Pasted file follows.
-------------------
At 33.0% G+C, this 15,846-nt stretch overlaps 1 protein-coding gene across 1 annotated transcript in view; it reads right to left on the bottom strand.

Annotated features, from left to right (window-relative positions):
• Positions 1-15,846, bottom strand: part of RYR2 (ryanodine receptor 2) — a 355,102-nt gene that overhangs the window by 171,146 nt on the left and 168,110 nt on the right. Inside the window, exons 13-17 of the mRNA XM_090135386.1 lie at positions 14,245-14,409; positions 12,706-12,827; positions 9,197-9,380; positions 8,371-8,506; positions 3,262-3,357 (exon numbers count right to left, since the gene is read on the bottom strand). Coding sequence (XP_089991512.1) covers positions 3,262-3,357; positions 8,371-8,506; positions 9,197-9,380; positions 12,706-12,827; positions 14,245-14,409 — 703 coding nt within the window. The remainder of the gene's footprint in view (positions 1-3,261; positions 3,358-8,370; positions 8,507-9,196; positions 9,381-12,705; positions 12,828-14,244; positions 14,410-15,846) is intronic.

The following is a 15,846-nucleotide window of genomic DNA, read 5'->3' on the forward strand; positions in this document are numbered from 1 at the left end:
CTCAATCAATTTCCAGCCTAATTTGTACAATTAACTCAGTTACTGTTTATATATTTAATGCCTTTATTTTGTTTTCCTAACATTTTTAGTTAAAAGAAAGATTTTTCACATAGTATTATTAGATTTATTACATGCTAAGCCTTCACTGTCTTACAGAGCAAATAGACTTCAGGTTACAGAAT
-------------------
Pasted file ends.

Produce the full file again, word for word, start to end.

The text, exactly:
At 33.0% G+C, this 15,846-nt stretch overlaps 1 protein-coding gene across 1 annotated transcript in view; it reads right to left on the bottom strand.

Annotated features, from left to right (window-relative positions):
• Positions 1-15,846, bottom strand: part of RYR2 (ryanodine receptor 2) — a 355,102-nt gene that overhangs the window by 171,146 nt on the left and 168,110 nt on the right. Inside the window, exons 13-17 of the mRNA XM_090135386.1 lie at positions 14,245-14,409; positions 12,706-12,827; positions 9,197-9,380; positions 8,371-8,506; positions 3,262-3,357 (exon numbers count right to left, since the gene is read on the bottom strand). Coding sequence (XP_089991512.1) covers positions 3,262-3,357; positions 8,371-8,506; positions 9,197-9,380; positions 12,706-12,827; positions 14,245-14,409 — 703 coding nt within the window. The remainder of the gene's footprint in view (positions 1-3,261; positions 3,358-8,370; positions 8,507-9,196; positions 9,381-12,705; positions 12,828-14,244; positions 14,410-15,846) is intronic.

The following is a 15,846-nucleotide window of genomic DNA, read 5'->3' on the forward strand; positions in this document are numbered from 1 at the left end:
CTCAATCAATTTCCAGCCTAATTTGTACAATTAACTCAGTTACTGTTTATATATTTAATGCCTTTATTTTGTTTTCCTAACATTTTTAGTTAAAAGAAAGATTTTTCACATAGTATTATTAGATTTATTACATGCTAAGCCTTCACTGTCTTACAGAGCAAATAGACTTCAGGTTACAGAAT